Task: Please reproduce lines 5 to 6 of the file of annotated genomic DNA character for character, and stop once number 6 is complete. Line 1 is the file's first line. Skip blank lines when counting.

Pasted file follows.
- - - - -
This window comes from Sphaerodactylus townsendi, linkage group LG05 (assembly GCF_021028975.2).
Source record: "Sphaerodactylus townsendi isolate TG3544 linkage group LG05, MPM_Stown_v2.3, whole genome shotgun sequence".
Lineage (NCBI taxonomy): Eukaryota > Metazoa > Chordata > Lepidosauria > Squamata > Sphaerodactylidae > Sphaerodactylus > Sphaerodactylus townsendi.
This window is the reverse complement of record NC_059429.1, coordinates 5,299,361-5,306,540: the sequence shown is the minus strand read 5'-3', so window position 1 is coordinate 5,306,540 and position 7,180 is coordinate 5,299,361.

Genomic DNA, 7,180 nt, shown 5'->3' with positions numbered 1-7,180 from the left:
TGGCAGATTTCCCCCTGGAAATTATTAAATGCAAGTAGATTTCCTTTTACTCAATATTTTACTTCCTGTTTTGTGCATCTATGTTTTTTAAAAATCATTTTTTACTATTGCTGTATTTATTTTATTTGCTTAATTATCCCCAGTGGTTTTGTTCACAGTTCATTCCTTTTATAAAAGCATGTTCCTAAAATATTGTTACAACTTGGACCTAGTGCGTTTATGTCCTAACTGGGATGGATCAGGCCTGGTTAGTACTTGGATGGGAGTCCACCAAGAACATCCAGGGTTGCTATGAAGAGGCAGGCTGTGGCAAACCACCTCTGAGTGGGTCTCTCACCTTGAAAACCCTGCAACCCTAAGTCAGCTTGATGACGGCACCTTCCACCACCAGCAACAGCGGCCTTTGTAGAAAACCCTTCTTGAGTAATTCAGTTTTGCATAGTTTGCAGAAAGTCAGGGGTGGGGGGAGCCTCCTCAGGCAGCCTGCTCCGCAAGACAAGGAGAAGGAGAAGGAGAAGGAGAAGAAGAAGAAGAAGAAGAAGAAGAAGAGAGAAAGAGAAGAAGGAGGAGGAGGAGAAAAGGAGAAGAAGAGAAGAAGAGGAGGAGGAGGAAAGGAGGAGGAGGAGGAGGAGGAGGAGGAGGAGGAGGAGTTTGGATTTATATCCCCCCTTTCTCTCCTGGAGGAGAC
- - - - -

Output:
Genomic DNA, 7,180 nt, shown 5'->3' with positions numbered 1-7,180 from the left:
TGGCAGATTTCCCCCTGGAAATTATTAAATGCAAGTAGATTTCCTTTTACTCAATATTTTACTTCCTGTTTTGTGCATCTATGTTTTTTAAAAATCATTTTTTACTATTGCTGTATTTATTTTATTTGCTTAATTATCCCCAGTGGTTTTGTTCACAGTTCATTCCTTTTATAAAAGCATGTTCCTAAAATATTGTTACAACTTGGACCTAGTGCGTTTATGTCCTAACTGGGATGGATCAGGCCTGGTTAGTACTTGGATGGGAGTCCACCAAGAACATCCAGGGTTGCTATGAAGAGGCAGGCTGTGGCAAACCACCTCTGAGTGGGTCTCTCACCTTGAAAACCCTGCAACCCTAAGTCAGCTTGATGACGGCACCTTCCACCACCAGCAACAGCGGCCTTTGTAGAAAACCCTTCTTGAGTAATTCAGTTTTGCATAGTTTGCAGAAAGTCAGGGGTGGGGGGAGCCTCCTCAGGCAGCCTGCTCCGCAAGACAAGGAGAAGGAGAAGGAGAAGGAGAAGAAGAAGAAGAAGAAGAAGAAGAAGAGAGAAAGAGAAGAAGGAGGAGGAGGAGAAAAGGAGAAGAAGAGAAGAAGAGGAGGAGGAGGAAAGGAGGAGGAGGAGGAGGAGGAGGAGGAGGAGGAGGAGTTTGGATTTATATCCCCCCTTTCTCTCCTGGAGGAGAC